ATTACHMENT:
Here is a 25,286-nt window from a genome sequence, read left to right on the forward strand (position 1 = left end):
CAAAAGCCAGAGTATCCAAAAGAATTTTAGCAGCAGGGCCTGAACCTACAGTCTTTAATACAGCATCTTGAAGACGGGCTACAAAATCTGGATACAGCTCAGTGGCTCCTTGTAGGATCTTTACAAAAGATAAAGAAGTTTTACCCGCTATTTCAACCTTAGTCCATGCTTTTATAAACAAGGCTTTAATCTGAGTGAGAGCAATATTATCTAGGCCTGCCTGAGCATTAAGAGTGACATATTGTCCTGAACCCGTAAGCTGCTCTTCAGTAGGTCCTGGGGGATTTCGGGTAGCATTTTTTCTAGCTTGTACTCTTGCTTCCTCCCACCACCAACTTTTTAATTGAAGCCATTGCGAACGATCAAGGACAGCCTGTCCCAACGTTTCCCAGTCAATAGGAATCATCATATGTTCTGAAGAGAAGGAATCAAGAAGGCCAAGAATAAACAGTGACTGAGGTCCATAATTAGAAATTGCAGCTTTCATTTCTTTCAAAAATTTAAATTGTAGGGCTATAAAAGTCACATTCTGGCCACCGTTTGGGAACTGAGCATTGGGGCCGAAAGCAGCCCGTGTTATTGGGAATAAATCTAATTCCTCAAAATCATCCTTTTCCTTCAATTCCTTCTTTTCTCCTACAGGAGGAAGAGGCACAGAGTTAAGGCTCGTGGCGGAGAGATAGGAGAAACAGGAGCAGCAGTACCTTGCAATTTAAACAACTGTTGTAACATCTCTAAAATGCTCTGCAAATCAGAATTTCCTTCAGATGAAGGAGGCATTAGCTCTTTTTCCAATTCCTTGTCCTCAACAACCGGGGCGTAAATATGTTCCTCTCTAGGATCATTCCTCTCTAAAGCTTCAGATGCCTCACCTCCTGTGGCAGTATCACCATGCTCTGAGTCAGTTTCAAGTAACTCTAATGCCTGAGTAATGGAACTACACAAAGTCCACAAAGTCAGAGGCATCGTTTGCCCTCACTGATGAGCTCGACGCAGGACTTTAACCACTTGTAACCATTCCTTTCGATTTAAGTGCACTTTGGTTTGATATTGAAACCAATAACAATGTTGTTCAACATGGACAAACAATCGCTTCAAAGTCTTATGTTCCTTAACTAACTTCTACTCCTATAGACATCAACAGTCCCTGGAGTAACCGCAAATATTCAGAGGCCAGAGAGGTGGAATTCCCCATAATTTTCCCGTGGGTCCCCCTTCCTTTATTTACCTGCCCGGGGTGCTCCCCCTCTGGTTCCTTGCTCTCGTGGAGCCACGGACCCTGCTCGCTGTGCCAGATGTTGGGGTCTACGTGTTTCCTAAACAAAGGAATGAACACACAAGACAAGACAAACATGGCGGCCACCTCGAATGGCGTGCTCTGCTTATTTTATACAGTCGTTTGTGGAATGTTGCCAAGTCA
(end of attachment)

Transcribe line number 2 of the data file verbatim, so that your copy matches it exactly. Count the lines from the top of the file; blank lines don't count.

CAAAAGCCAGAGTATCCAAAAGAATTTTAGCAGCAGGGCCTGAACCTACAGTCTTTAATACAGCATCTTGAAGACGGGCTACAAAATCTGGATACAGCTCAGTGGCTCCTTGTAGGATCTTTACAAAAGATAAAGAAGTTTTACCCGCTATTTCAACCTTAGTCCATGCTTTTATAAACAAGGCTTTAATCTGAGTGAGAGCAATATTATCTAGGCCTGCCTGAGCATTAAGAGTGACATATTGTCCTGAACCCGTAAGCTGCTCTTCAGTAGGTCCTGGGGGATTTCGGGTAGCATTTTTTCTAGCTTGTACTCTTGCTTCCTCCCACCACCAACTTTTTAATTGAAGCCATTGCGAACGATCAAGGACAGCCTGTCCCAACGTTTCCCAGTCAATAGGAATCATCATATGTTCTGAAGAGAAGGAATCAAGAAGGCCAAGAATAAACAGTGACTGAGGTCCATAATTAGAAATTGCAGCTTTCATTTCTTTCAAAAATTTAAATTGTAGGGCTATAAAAGTCACATTCTGGCCACCGTTTGGGAACTGAGCATTGGGGCCGAAAGCAGCCCGTGTTATTGGGAATAAATCTAATTCCTCAAAATCATCCTTTTCCTTCAATTCCTTCTTTTCTCCTACAGGAGGAAGAGGCACAGAGTTAAGGCTCGTGGCGGAGAGATAGGAGAAACAGGAGCAGCAGTACCTTGCAATTTAAACAACTGTTGTAACATCTCTAAAATGCTCTGCAAATCAGAATTTCCTTCAGATGAAGGAGGCATTAGCTCTTTTTCCAATTCCTTGTCCTCAACAACCGGGGCGTAAATATGTTCCTCTCTAGGATCATTCCTCTCTAAAGCTTCAGATGCCTCACCTCCTGTGGCAGTATCACCATGCTCTGAGTCAGTTTCAAGTAACTCTAATGCCTGAGTAATGGAACTACACAAAGTCCACAAAGTCAGAGGCATCGTTTGCCCTCACTGATGAGCTCGACGCAGGACTTTAACCACTTGTAACCATTCCTTTCGATTTAAGTGCACTTTGGTTTGATATTGAAACCAATAACAATGTTGTTCAACATGGACAAACAATCGCTTCAAAGTCTTATGTTCCTTAACTAACTTCTACTCCTATAGACATCAACAGTCCCTGGAGTAACCGCAAATATTCAGAGGCCAGAGAGGTGGAATTCCCCATAATTTTCCCGTGGGTCCCCCTTCCTTTATTTACCTGCCCGGGGTGCTCCCCCTCTGGTTCCTTGCTCTCGTGGAGCCACGGACCCTGCTCGCTGTGCCAGATGTTGGGGTCTACGTGTTTCCTAAACAAAGGAATGAACACACAAGACAAGACAAACATGGCGGCCACCTCGAATGGCGTGCTCTGCTTATTTTATACAGTCGTTTGTGGAATGTTGCCAAGTCA